At Arnold & Porter, Lisa Blatt, who has a near-perfect high court win record, has been the sole female arguer, with seven arguments in the past decade. Most recently, Blatt notched a win for a group of hospitals in a three-case argument over ERISA’s religious exemption provision.

WilmerHale’s cases have been argued by Catherine Carroll and Danielle Spinelli. Carroll, who is a former clerk for Justice David H. Souter, has argued three cases in the past 10 terms, most recently arguing on behalf of Helmerich & Payne in foreign expropriation case Venezuela v. Helmerich & Payne Int'l .

Spinelli, a former clerk for Justice Stephen Breyer and vice chair of WilmerHale’s appellate and Supreme Court practice group, has argued four cases in the past decade. She most recently argued on behalf of creditors in bankruptcy case Czyzewski v. Jevic Holding Corp.

All six of the female-argued cases at Akin Gump were carried out by Patricia Millett, who is now a judge for the U.S. Court of Appeals for the D.C. Circuit.

At Morgan Lewis, Allyson Ho argued four of the firm’s six cases over the last decade, including a win in April 2017 in McLane v. Equal Employment Opportunity Commission , when the justices ruled that federal appeals courts should use a deferential standard to review trial court decisions on enforcement of EEOC subpoenas. Ho recently moved her practice to Gibson Dunn.

At Jenner, 17 percent of its Supreme Court appearances included a woman. Catherine Steege, Elaine Goldenberg — who's now at Munger Tolles & Olsen LLP following a stint in the solicitor general's office — Jessica Amunson and Lindsay Harrison each argued one case. Last term, Amunson successfully argued in Class v. U.S. , when the justices ruled that criminal defendants can challenge the constitutionality of laws they already pled guilty to breaking if they didn't explicitly waive the right to do so.

And at Kirkland, all four cases were argued by Erin Murphy, who argued last term for the Wisconsin State Senate as amicus in the gerrymandering case Gill v. Whitford.

A significant proportion of female advocates before the court in the past decade were women from the solicitor general’s office, so the dropping numbers of women from that office arguing cases could signal a lessening of opportunities for women.


Out of 58 cases argued by the solicitor general’s office in the 2008 term, 24 percent — 14 cases — were argued by women. A decade later, in 2017, about 19 percent — or nine cases — were argued by women.

Prior to this drop, women argued 19 cases on behalf of the solicitor general’s office in 2016.

Six women left the office in the last year. Several of the women who left called the surge in departures “coincidental.”

The number of female assistants to the solicitor general leaving had an effect on the presence of women in the courtroom. In 2016, seven women argued cases on behalf of the federal government, and in 2017 that number dropped to five.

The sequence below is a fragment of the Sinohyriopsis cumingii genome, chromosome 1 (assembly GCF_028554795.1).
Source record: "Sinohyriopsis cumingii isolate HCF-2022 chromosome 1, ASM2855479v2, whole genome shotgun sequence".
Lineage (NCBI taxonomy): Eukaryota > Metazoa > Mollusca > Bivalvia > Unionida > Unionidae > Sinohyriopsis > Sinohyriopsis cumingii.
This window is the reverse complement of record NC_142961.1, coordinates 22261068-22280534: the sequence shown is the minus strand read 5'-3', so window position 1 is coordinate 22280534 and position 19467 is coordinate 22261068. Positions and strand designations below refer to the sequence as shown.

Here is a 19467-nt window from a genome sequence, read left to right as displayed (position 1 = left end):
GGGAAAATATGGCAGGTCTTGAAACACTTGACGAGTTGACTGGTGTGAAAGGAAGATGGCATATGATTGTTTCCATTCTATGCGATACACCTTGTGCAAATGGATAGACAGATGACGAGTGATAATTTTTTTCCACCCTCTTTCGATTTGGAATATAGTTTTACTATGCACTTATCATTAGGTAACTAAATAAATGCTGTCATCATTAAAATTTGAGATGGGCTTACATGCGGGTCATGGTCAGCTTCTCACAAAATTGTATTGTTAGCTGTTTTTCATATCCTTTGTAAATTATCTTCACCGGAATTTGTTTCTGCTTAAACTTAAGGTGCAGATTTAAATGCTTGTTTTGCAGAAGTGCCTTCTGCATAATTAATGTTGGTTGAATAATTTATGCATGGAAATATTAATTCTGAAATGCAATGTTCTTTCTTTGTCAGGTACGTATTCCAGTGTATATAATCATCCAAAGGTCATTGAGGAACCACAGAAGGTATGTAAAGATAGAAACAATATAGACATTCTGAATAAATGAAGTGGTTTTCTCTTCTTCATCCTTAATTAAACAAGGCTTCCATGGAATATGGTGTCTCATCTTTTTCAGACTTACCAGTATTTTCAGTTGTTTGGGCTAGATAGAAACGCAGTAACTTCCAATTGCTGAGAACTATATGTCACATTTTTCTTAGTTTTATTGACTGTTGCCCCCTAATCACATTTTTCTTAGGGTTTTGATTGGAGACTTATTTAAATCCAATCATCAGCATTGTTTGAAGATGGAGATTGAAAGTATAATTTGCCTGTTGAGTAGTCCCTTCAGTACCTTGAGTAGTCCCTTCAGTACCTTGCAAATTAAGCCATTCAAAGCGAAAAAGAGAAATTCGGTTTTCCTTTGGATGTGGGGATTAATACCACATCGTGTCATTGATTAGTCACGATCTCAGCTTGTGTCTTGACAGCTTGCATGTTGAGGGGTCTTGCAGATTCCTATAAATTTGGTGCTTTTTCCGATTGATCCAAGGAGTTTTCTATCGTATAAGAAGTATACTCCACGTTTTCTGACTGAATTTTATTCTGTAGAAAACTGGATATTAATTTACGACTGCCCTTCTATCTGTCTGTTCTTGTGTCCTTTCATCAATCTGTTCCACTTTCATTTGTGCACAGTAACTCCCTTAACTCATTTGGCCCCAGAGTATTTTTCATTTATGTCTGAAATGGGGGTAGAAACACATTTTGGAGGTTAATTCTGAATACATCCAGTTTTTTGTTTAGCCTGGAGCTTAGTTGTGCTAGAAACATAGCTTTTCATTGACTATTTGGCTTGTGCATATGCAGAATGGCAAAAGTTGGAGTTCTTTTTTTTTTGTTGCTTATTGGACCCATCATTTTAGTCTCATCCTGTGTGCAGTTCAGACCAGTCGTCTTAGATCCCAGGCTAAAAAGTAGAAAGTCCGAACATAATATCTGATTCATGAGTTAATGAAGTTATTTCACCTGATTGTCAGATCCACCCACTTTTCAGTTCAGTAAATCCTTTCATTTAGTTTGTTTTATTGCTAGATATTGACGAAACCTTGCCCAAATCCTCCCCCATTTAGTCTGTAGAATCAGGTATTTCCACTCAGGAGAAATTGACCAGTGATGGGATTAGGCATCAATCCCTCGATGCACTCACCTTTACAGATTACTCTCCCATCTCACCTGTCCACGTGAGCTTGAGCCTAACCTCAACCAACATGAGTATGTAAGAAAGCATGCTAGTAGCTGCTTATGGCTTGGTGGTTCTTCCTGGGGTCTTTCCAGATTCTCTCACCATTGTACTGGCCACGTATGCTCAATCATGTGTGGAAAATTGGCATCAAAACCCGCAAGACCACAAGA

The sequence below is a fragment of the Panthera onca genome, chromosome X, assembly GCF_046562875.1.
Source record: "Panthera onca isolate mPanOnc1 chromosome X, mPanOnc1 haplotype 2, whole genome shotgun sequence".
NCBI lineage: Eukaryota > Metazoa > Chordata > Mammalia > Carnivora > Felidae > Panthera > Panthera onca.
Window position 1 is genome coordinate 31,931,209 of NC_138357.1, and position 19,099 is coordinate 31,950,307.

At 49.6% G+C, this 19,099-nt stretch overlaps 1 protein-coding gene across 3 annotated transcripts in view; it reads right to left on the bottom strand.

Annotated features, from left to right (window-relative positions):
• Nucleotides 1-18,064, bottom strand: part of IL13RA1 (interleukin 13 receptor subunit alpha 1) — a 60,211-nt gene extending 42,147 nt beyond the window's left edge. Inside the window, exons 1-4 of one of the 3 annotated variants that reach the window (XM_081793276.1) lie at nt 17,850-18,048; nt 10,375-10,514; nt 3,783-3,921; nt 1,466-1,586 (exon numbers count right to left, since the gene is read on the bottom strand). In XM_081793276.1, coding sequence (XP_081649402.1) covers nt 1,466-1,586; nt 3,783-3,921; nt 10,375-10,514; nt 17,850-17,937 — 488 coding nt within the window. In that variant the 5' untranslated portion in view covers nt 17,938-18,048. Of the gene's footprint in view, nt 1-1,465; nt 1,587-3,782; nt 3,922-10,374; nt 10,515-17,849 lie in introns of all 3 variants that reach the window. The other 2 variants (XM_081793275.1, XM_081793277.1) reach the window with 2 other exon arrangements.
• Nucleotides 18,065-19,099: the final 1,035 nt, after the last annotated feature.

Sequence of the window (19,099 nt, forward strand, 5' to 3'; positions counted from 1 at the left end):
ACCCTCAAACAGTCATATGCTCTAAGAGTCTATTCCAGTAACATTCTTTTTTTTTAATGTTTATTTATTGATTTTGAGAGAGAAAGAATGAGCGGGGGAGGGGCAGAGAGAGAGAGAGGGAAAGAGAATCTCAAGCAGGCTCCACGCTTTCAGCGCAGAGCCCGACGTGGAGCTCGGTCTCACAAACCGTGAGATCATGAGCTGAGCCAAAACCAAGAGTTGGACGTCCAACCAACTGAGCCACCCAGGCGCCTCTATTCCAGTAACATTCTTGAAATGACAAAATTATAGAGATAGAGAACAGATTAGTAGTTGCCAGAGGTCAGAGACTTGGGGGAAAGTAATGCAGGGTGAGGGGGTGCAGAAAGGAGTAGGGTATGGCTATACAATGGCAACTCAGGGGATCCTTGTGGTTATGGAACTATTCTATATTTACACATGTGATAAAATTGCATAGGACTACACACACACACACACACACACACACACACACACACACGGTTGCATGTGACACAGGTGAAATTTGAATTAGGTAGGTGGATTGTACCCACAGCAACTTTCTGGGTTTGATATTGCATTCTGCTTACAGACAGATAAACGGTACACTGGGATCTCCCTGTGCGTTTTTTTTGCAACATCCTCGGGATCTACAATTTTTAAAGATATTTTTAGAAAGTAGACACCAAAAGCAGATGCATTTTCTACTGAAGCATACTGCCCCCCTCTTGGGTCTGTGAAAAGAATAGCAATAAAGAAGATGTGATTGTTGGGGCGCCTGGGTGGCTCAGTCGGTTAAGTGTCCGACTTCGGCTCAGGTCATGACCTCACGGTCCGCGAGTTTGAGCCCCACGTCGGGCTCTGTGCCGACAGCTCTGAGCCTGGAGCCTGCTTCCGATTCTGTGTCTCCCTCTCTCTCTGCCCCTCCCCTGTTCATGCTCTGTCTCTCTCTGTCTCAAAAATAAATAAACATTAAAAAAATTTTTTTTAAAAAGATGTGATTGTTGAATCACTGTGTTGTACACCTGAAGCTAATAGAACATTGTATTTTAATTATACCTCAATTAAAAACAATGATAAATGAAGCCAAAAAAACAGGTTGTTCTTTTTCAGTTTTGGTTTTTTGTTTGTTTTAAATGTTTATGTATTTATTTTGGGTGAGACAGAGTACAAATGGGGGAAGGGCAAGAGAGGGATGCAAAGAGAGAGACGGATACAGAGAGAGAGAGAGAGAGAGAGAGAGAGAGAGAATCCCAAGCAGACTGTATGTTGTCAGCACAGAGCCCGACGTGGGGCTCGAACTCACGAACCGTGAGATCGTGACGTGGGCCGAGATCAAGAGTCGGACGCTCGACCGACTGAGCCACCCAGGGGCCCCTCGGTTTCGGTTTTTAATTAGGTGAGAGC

Harrington, one of the women who left the SG’s office for private practice last year, said the gender balance of high court advocates will begin to shift once women start occupying the roles of solicitor general and deputy solicitor general, posts currently held by men.

“It’s all because each level is dependent on the level before,” she said. “We need some change at the bottom. I think the gender disparity among private practice lawyers in the Supreme Court is going to be the last thing to change.”

Some say the change is only a matter of time. Men who are arguing the most cases are later in their careers than women arguing the most cases. On average, the Top 10 men with the most arguments have been out of law school 33 years; for women, it’s about 20 years.

“I think there will be generational change and we’ll see it in the next few years,” said Sullivan, the Quinn Emanuel practice chair.

Methodology: Law360 counted all advocates who appeared in the transcript of each oral argument before the U.S. Supreme Court from the 2008 term through the 2017 term. The law firm or organization the attorney is affiliated with was verified in documents filed with the Supreme Court if it is unclear from the transcript. Some cases have more than one oral argument. This data counts each of those arguments separately.

The data for law firms represents a combination of the arguments made by a law firm in its current form, as well as any identifiable predecessor law firms. For example, Hogan Lovells’ numbers include arguments made by Hogan & Hartson. Goldstein & Russell PC’s numbers include arguments made by Goldstein Howe & Russell and Howe & Russell. Kirkland & Ellis LLP’s arguments include arguments made by Bancroft. Arnold & Porter Kaye Scholer LLP’s arguments include those made by Arnold & Porter and Kaye Scholer. Kellogg Hansen Todd Figel & Frederick PLLC’s numbers include arguments made by Kellogg Huber Hansen Todd Evans & Figel.

Our analysis of law firms does not include solo practitioners.

Amanda James and Annie Pancak are data reporters for Law360 who also contributed to the first installment in this special report. Additional reporting and data analysis by senior data reporter Jacqueline Bell. Graphics by Jonathan Hayter. Editing by Jocelyn Allison and Rebecca Flanagan.

Correction: A prior version of this story incorrectly referred to one of the Mayer Brown attorneys as a practice co-chair. It also included an incorrect Supreme Court citation. The errors have been corrected.